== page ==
WHEN I WAS A FRESHMAN, ONE WOMAN tried to turn me onto smoking. She was Roman Catholic and brilliant, now a journalist who still blogs about cigarettes. “It’s about embracing my mortality, contemplating my death, and not worrying about it” she tells me. “Our culture fetishizes health, youth, toned skin, all that. We’re obsessed with prolonging life. It’s pathetic. This cigarette is a way of rejecting that mind-set.” A lit cigarette, in other words, differentiates you from those chipper suburbanites with their health food and daily exercise. It’s an anti-bourgeois exercise. “Ayn Rand was wrong about most things. But she said she loved smoking cigarettes because holding fire between her fingertips reminded her of man’s industrial conquest of nature. Amen to that.”
But there’s also that aesthetic appeal, of watching the orange tip brighten when you breathe in, of watching the blue-gray smoke dance upward and disappear. Aesthetics might be why artsy kids like it, and scientists won’t bother.
I see Erica smoking outside of HGS. She oozes sophistication, clearly an artsy type. She’s pursuing a PhD in Italian Literature next year. She looks like she could have walked out of either a Botticelli or a ’30’s film noir, but the cigarette in her hand would seem to indicate the latter. Smoking and aesthetics—particularly women’s fashion—are among her favorite topics. “We’re all intrigued by the smoking woman. Hollywood glamorizes her. Maybe they’re just cleverly exploiting the Freudian imagery.” She laughs, but appears fairly serious. “Who could forget Bacall sidling up to Bogart for a light in To Have and Have Not? The femme fatale, cigarette in her mouth, gun in her hand and lust in her eyes has made its mark on our collective consciousness. The cigarette represents danger and her desirability. Even though we all know the health hazards of smoking, the femme fatale’s cigarette still adds to her appeal.”
She echoes themes repeated elsewhere: “Smokers gradually grow to recognize one another. We create an index of faces. Later, we can ask them for a light when we need. A camaraderie builds. You single out the other students huddled in the courtyard, facing the winter chill while indulging their habits. And you realize the disproportionate number of literature and art history majors in this group. I suppose that most biology students are less drawn to this pleasure than poets.”
DON’T TELL MICHAEL KNOWLES, DC ’12, that smoking is chic. President and founder of SIGAR (technically, the Society for Intellectual Growth and Reinvigoration, but you know what it really is)—Knowles is an accomplished actor who enjoys bravado, cigars, and generally being a bro. We’re sitting together at the Owl Shop, a smoky haven for New Haven smokers. It seems like the archetypal Old Yale venue, particularly now that Mory’s is gone. And the members of SIGAR seem to enjoy playing with that aesthetic. Michael Knowles wears a velvet smoking jacket, ironically, no doubt. William, across from him, has an argyle sweater, tweed jacket, wingtip shoes. On the table in front of us lies the most recent issue of Cigar Aficionado. The final letter printed there is signed by “Michael Knowles, President of the Yale Cigar Club.” In the letter, he informed the Cigar world of SIGAR’s existence, and thanked Cigar Aficionado for their inspiration, ironically, no doubt. “They love us,” he says. “They just see Yale and they go nuts.”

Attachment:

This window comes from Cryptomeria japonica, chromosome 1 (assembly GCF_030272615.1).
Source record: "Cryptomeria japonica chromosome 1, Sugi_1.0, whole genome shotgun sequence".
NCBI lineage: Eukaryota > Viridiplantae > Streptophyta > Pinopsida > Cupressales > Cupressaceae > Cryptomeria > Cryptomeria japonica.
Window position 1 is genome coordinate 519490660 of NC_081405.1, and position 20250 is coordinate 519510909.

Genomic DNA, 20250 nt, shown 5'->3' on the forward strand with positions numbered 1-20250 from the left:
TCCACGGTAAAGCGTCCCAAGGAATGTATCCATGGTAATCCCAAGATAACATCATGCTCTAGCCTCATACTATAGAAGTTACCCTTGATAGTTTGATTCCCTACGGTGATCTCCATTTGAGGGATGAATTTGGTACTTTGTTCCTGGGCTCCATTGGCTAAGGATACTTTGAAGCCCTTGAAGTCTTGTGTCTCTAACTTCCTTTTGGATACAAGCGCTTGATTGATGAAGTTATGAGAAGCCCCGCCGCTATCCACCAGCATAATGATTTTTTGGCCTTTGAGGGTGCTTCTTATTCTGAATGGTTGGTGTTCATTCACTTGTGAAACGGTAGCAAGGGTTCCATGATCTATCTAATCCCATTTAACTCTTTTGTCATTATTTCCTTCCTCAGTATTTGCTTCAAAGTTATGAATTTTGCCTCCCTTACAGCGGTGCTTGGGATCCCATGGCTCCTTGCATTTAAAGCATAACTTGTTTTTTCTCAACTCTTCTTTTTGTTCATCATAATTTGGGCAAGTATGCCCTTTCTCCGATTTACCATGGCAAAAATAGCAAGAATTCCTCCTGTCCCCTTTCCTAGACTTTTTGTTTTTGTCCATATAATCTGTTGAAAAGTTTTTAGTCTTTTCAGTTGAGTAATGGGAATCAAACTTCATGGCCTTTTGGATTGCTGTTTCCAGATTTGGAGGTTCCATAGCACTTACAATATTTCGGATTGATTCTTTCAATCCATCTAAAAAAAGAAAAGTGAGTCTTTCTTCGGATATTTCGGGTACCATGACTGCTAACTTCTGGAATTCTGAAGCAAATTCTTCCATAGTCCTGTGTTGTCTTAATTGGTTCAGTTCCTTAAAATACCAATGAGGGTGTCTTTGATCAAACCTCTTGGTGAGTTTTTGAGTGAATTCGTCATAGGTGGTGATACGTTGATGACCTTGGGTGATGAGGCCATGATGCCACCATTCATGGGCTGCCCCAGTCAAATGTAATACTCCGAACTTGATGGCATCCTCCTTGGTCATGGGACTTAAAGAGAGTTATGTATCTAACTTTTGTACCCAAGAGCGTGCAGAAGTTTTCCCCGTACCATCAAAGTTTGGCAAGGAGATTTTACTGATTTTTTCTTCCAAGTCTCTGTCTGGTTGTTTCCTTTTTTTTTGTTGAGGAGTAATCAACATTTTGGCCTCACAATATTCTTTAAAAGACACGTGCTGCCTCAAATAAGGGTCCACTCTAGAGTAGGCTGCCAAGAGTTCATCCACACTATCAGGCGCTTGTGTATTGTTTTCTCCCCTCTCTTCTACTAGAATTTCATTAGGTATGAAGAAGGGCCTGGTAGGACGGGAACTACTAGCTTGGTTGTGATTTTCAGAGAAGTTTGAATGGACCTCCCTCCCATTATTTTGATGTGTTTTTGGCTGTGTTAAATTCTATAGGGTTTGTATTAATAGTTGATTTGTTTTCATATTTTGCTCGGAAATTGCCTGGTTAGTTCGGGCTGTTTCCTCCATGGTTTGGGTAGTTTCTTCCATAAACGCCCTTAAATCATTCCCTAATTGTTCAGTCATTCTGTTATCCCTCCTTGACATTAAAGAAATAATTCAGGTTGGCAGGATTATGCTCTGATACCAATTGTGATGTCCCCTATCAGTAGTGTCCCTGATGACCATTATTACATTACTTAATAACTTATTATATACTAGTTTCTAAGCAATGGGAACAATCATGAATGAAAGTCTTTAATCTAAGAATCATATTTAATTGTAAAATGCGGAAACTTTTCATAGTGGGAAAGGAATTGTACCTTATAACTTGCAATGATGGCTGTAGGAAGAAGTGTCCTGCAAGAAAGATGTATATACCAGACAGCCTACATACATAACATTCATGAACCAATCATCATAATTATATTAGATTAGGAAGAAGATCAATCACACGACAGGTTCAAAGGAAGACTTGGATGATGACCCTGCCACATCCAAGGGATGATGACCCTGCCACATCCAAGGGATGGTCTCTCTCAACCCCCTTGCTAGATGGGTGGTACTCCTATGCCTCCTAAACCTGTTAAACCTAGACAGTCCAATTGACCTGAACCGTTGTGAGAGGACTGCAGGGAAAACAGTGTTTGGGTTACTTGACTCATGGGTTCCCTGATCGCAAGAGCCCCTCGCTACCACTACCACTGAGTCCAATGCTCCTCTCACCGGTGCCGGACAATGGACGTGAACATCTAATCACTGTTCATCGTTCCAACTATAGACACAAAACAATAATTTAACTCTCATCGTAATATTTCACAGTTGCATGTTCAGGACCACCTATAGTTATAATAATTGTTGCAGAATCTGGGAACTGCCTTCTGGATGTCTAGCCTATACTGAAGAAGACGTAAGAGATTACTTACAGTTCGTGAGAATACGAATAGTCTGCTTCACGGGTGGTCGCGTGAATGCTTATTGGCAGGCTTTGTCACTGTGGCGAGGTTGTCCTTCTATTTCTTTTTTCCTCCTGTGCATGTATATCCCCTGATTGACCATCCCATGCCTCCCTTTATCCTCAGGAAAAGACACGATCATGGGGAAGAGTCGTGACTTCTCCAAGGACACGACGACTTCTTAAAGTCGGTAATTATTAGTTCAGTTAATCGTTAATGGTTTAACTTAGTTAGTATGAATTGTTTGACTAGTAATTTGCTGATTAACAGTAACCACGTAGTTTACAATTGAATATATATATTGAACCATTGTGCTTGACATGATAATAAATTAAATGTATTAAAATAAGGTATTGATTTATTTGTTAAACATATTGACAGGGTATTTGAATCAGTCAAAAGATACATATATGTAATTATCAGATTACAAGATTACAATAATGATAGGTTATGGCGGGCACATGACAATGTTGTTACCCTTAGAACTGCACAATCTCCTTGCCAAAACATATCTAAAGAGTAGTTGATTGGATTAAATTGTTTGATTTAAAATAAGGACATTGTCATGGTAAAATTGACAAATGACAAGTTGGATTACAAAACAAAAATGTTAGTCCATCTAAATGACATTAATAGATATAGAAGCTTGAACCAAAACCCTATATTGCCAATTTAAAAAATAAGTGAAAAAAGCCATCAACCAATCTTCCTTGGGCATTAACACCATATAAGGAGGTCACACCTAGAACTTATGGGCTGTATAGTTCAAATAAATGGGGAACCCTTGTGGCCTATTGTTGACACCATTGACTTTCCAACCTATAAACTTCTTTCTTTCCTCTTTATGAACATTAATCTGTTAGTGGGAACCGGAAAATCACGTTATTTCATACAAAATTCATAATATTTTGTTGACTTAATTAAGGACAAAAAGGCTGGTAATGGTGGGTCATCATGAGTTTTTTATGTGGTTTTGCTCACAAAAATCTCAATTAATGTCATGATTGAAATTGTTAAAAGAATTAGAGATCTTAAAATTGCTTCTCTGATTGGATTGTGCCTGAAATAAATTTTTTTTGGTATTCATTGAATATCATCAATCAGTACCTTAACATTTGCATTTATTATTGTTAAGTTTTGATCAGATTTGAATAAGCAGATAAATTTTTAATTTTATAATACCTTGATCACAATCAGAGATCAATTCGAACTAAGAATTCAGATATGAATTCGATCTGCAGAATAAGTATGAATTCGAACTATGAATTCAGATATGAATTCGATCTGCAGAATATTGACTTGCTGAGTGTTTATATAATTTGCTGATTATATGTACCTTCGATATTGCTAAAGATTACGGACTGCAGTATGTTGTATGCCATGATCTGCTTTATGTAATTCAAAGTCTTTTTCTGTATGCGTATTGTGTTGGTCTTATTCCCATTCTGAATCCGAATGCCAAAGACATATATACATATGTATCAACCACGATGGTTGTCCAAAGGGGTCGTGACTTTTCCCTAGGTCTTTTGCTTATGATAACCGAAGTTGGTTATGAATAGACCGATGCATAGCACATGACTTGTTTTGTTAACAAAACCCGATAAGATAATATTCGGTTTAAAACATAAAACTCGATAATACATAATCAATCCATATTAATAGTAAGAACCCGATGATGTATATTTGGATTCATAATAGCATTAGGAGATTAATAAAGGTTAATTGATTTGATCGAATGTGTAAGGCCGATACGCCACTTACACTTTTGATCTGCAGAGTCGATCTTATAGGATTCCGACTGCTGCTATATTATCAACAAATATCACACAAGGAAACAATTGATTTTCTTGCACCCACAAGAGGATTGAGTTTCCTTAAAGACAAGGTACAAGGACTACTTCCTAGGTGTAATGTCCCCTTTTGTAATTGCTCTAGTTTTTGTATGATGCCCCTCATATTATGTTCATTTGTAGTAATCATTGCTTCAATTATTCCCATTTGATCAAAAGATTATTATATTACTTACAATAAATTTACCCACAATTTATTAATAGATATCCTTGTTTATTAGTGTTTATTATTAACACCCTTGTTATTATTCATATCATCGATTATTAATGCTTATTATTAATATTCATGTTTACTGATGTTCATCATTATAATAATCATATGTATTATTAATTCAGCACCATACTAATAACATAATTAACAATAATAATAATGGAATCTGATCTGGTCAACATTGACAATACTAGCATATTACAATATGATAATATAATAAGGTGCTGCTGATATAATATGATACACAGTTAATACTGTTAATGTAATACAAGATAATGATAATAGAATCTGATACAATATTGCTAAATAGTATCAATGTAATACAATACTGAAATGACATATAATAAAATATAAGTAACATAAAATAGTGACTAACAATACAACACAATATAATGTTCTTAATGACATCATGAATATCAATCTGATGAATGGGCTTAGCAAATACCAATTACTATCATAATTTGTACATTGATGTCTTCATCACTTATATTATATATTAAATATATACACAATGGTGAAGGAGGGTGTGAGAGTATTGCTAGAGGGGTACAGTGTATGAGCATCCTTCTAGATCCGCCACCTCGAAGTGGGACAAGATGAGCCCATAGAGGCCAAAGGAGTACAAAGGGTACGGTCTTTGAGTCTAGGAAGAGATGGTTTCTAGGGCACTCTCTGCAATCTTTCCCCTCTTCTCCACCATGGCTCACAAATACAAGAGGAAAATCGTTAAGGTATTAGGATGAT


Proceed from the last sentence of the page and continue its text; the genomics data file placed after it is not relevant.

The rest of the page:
Everybody at SIGAR seems to be doing it with a wink and a nod. One girl fetches drinks for the men. It’s clearly a joke, but they enjoy the throw-back. The Madmen aesthetic is in, she’s liberated enough for ironic anti-feminism, or so should we have onlookers think. Another of the jokes is talking about the health benefits of smoking. SIGAR has made some effort to get publicity, and has established some connections to the cigar world. “This guy contacted us, and claimed he was a scientist. He wanted to thank us for spreading the message of the health benefits of smoking. We looked him up. He has a degree in dentistry from a bible school or something. But he publishes these articles about the health benefits of cigars. It’s incredible.”
Since I met them at the Owl Shop, however, SIGAR has been kicked out. Their crime? Some of the members were under 21. It appears there are still worse sins in the world than smoking.
I decide to perform an experiment. I buy a pack and take a box of matches from the Owl Shop. The next day, with no classes, I walk around campus with a lit cigarette—not inhaling, heeding Alex’s warning. And, as predicted, I find myself part of the smoker community. Yalies don’t have a reputation for being especially warm and outgoing, but today, strangers introduce themselves to me. A dining hall worker waves me down as I walk past Berkeley. A tall and skinny graduate student, too cool to talk to me otherwise, asks me for a light outside of Sterling. A well-dressed middle-aged person, possibly a professor, asks for one surreptitiously, walking down College Street. I am reminded of what Alex told me, that “the underworld of smokers is a friendly democracy.” And I find myself in a more charitable mood, giving time, matches, and even cigarettes to total strangers. It’s a nice community to have, the nicotine feels pretty good, and I just love, love watching the smoke dance.
But once I’m done with the experiment, I throw the rest of the pack away. It tastes good, real good. It looks cool, real cool. But I’ll take Alex’s word for it: it’s not worth the cancer.